I have an addictive personality. I think this is common among people who have shame-based personalities because to a shame-based person there is generally no escape from shame. In the shame-based mind there exists a constant criticizing voice. This criticizer (the super ego) criticizes both the self and the outside world. To the shame-based person these two aspects of the criticizer seem separate. In fact, they are one and the same. The self is constantly at fault and the world is constantly acting against the self. With shame, the self criticizes the self as an attempt to align the self with the outside world in order to be accepted. Ironically, this self-criticism only perpetuates the self’s isolation and alienation from the outside world. This dynamic also demonstrates the fractured and conflicted nature of the shame-based mind. The shame-based mind hates itself for being flawed. It also hates the outside world for shaming it. At the same time it wishes to be accepted and loved by the outside world even though it feels unjustly persecuted by the outside world.
This isolation and self-criticism feels bad both mentally and physically. It can manifest itself in anxiety, depression, irritation, a lack of energy and a general dissatisfaction with life. In the moment this feeling can only be tolerated for so long before the self (the ego and the limbic system) seeks to shelter itself. This is where addictions fit in. Drugs, alcohol, skin picking, pornography, masturbation and internet trolling all act to distract the self from the psychological pain caused by shame and self-criticism. This distraction is a short-term fix but while the fix is working it works well. Soon after, however, the criticizer reemerges and now has something new with which to criticize the self. This time the criticism is shame for giving into addiction. And so the cycle continues. The shame builds up until it is intolerable and the mind seeks its addictions to quell the shame and so on.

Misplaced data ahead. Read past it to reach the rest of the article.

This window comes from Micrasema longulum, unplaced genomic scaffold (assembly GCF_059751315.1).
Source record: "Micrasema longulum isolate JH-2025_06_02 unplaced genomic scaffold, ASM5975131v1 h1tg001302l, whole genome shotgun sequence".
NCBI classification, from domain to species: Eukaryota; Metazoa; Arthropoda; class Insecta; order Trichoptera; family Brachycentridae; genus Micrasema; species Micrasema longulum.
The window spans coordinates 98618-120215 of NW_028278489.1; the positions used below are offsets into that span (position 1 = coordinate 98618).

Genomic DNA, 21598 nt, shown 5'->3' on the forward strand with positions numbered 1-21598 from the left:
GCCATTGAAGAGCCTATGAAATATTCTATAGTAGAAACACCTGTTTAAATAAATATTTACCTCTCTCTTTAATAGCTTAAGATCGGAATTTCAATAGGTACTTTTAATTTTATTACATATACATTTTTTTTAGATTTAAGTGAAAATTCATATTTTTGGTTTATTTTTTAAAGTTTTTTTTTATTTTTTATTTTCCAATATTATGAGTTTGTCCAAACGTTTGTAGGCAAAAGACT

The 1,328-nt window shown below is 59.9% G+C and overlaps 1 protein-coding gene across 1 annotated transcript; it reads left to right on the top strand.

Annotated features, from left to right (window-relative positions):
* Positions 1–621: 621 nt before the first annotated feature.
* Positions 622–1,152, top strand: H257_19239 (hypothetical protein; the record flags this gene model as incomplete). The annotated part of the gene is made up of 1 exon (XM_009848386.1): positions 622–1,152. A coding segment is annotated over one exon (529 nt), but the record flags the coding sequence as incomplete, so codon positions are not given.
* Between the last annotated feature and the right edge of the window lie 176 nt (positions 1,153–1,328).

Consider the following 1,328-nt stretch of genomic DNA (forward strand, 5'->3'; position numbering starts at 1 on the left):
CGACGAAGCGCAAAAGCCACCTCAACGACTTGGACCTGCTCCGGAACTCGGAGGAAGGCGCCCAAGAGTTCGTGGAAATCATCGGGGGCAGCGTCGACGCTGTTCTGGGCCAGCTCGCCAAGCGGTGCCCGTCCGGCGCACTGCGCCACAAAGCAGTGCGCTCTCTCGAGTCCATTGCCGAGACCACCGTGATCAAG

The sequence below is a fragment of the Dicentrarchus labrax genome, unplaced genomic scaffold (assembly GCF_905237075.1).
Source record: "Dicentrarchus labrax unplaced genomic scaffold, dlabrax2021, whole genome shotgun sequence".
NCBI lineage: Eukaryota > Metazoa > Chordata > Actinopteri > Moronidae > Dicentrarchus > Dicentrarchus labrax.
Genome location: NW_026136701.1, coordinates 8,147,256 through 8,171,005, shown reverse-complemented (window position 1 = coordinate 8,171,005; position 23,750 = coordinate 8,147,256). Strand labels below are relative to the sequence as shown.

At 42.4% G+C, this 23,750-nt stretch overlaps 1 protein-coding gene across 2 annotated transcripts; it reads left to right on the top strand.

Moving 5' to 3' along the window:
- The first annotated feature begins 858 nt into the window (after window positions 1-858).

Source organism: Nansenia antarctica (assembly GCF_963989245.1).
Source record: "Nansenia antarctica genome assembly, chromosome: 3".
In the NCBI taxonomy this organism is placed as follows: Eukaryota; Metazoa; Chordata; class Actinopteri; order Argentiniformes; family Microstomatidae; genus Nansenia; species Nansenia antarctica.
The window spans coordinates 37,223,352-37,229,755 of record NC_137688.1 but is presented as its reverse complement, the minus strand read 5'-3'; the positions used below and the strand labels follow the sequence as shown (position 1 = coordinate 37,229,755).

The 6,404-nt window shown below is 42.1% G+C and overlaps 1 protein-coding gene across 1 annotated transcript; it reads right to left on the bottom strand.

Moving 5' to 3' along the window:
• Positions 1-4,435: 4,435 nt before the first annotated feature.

Because the internet troll is shame-based, he takes particular delight in shaming other people. This is his revenge against the world that has unjustly persecuted him. He criticizes other people for their religion, their politics or personal habits. At least in part, the troll sees himself as being in the right because to a shame-based person civilization is upheld through shame because in his way of thinking, shame is the only thing that will cause a bad person to act lawfully and appropriately. When a troll lobs an effective zing that shames another person there is a moment of exhilaration. This is the payoff but this is typically followed by shame for being a troll and not being able to control his behavior (giving in to addiction). Often other people on the message board or comment section gang up on the troll. This exacerbates the troll’s feeling of shame. At this point the troll will swear off trolling in his mind but eventually the urge to troll will reemerge and the addictive cycle repeats itself. It is important to note that the troll will often talk as if his point of view is very well thought out and he is crusading for the truth or some such. In fact, the motivation to troll is only the addictive, short-term rush he gets from shaming another person. The troll’s personal beliefs are ultimately secondary.
Read my ebook Shame and Internet Trolling. Available on Amazon, Barnes and Noble and iBooks.